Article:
Concerns About Rights Of People In Detention During Response To COVID-19
Chief Human Rights Commissioner, Paul Hunt, is calling on the Government to respect the rights of people it is holding for detention purposes in its response to COVID-19.
People detained by the authorities have a heightened risk of infection due to living in close proximity to one another and because of their limited capacity to take precautionary measures. A person who is in government-provided detention, which they are not free to leave, is a person in detention under international human rights law. This includes prisons, police cells, Oranga Tamariki residences, intellectual disability units, acute mental health units, aged care facilities, and temporary places of detention for quarantine purposes, like hotels and campervans.
“The Government has obligations to limit the spread of Covid-19, but restrictions placed on people in detention must be necessary, proportionate and respectful of human dignity.” says Paul Hunt, Chief Human Rights Commissioner.
“The Government has binding domestic and international human rights obligations to ensure that people in places of detention have access to adequate food and shelter, meaningful activity and engagement with others, health care and protection, and accurate information.”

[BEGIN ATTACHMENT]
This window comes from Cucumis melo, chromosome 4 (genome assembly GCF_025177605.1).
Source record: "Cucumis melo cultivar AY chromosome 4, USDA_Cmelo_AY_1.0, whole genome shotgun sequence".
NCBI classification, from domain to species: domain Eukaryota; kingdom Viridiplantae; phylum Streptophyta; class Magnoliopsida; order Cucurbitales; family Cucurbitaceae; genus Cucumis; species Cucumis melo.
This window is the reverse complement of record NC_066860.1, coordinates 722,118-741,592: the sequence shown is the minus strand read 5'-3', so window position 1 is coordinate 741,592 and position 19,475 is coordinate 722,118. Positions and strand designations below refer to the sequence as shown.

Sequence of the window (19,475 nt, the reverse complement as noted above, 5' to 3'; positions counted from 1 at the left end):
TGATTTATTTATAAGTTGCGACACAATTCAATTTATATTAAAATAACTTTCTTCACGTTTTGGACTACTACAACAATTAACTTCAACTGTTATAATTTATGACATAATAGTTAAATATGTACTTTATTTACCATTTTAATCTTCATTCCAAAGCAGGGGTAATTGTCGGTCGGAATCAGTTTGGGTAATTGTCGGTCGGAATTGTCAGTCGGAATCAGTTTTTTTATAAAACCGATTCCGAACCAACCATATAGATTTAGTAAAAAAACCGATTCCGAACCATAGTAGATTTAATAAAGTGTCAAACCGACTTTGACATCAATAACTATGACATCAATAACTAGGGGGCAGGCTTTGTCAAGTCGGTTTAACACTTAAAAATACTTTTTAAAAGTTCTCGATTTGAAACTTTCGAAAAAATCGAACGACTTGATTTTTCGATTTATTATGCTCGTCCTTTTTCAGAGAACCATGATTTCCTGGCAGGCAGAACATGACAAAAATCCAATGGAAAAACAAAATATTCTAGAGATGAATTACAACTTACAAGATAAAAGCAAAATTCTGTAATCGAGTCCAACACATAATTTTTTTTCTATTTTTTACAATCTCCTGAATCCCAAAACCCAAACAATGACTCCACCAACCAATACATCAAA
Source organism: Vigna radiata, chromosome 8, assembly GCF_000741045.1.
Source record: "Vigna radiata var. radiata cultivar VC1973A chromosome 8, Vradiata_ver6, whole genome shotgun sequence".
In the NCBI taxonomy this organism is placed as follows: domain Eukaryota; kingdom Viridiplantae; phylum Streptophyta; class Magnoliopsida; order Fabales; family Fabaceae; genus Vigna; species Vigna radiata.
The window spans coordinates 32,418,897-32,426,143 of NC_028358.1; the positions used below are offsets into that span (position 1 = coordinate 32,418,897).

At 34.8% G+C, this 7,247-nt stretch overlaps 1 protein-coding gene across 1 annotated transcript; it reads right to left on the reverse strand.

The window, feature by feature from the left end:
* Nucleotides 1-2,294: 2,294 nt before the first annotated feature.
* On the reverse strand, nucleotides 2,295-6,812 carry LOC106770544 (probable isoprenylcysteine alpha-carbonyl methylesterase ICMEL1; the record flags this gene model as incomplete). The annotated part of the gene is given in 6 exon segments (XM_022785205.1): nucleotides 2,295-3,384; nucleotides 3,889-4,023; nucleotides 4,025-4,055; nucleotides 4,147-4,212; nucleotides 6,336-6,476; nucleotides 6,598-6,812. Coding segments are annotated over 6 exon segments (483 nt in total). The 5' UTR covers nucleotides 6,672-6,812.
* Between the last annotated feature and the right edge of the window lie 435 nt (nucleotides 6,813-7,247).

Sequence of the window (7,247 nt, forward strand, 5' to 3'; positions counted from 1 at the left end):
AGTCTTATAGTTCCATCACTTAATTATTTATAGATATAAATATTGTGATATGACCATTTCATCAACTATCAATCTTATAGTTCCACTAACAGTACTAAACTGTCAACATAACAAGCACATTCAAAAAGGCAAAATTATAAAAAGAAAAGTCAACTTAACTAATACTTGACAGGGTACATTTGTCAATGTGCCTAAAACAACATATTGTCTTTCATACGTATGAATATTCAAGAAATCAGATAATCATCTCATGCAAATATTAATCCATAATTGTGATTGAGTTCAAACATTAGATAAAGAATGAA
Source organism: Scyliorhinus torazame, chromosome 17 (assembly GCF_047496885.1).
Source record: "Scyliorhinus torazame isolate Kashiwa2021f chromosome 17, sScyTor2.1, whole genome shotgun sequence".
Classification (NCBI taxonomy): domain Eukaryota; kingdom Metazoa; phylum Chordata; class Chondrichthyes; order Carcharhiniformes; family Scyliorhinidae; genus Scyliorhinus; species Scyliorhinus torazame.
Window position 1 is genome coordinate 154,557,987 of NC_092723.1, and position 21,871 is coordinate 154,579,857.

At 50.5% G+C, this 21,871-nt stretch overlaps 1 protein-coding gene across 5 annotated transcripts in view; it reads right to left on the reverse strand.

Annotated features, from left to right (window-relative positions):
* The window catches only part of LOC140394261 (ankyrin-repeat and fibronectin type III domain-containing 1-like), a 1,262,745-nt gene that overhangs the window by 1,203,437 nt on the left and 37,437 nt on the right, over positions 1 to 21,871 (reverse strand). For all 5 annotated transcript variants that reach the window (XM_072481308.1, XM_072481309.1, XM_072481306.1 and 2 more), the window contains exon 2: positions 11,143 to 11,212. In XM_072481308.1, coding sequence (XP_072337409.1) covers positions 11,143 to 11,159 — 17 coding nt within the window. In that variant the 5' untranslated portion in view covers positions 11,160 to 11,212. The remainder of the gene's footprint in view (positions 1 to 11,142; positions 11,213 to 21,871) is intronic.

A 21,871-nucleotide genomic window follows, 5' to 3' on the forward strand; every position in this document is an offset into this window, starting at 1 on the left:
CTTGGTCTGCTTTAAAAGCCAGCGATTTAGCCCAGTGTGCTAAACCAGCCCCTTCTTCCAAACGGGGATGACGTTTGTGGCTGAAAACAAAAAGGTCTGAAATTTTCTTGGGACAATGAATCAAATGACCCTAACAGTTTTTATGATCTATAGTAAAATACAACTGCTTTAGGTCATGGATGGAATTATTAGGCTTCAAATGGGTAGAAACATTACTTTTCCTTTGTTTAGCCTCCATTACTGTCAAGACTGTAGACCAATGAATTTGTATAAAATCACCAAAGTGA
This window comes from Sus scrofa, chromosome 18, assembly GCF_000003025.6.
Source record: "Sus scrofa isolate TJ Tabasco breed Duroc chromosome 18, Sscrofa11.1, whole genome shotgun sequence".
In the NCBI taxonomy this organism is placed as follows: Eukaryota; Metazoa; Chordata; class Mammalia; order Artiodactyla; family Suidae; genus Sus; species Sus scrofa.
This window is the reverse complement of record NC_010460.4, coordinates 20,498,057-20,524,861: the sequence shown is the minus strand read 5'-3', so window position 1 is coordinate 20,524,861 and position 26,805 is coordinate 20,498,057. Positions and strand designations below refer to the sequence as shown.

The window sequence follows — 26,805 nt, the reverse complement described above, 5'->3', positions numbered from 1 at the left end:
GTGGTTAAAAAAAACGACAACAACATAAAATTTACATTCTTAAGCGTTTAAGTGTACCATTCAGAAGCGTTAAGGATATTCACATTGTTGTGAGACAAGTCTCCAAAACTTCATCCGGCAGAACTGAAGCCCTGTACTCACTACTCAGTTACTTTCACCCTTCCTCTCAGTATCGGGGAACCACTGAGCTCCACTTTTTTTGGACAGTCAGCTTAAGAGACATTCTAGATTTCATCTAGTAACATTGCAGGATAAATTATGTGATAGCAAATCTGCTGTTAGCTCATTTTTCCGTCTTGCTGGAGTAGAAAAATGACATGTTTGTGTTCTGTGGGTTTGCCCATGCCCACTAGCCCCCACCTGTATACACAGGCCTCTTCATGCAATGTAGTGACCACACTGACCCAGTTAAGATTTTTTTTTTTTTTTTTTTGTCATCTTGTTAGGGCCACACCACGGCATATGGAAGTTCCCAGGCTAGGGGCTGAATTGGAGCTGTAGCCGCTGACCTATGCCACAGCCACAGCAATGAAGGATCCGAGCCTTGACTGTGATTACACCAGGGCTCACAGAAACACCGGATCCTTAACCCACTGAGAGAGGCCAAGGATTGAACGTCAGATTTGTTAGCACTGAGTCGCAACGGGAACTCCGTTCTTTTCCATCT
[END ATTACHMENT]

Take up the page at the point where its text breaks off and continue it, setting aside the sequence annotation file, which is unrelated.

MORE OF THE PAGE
“Even in times of crisis, people in detention have human rights that safeguard their dignity. Even in times of emergency, human rights place binding obligations upon the Government to abide by the commitments they have made,” says Hunt.
“People being held under the Health Act for quarantine or quarantine-related purposes must be able to communicate with their friends and family. They must also have access to independent medical and legal advice, and other basic needs,” says Hunt.
“While I have confidence that the Government is doing its best to keep the wider community safe from further spread of Covid-19, we must ensure that the use of these extraordinary measures are not unnecessarily or disproportionately impacting the rights of those in detention. That’s why independent monitoring is especially needed at this time. The form of this monitoring needs careful attention so that it is appropriate, effective and safe for all parties.”
“We will continue to work with our partners and government agencies to ensure that the rights of people in detention, including those in quarantine under the Health Act, are upheld,” says Hunt.
If you have concerns about your or someone else’s conditions or treatment in detention, we encourage you to call our Infoline on 0800 496 877 to speak with our team.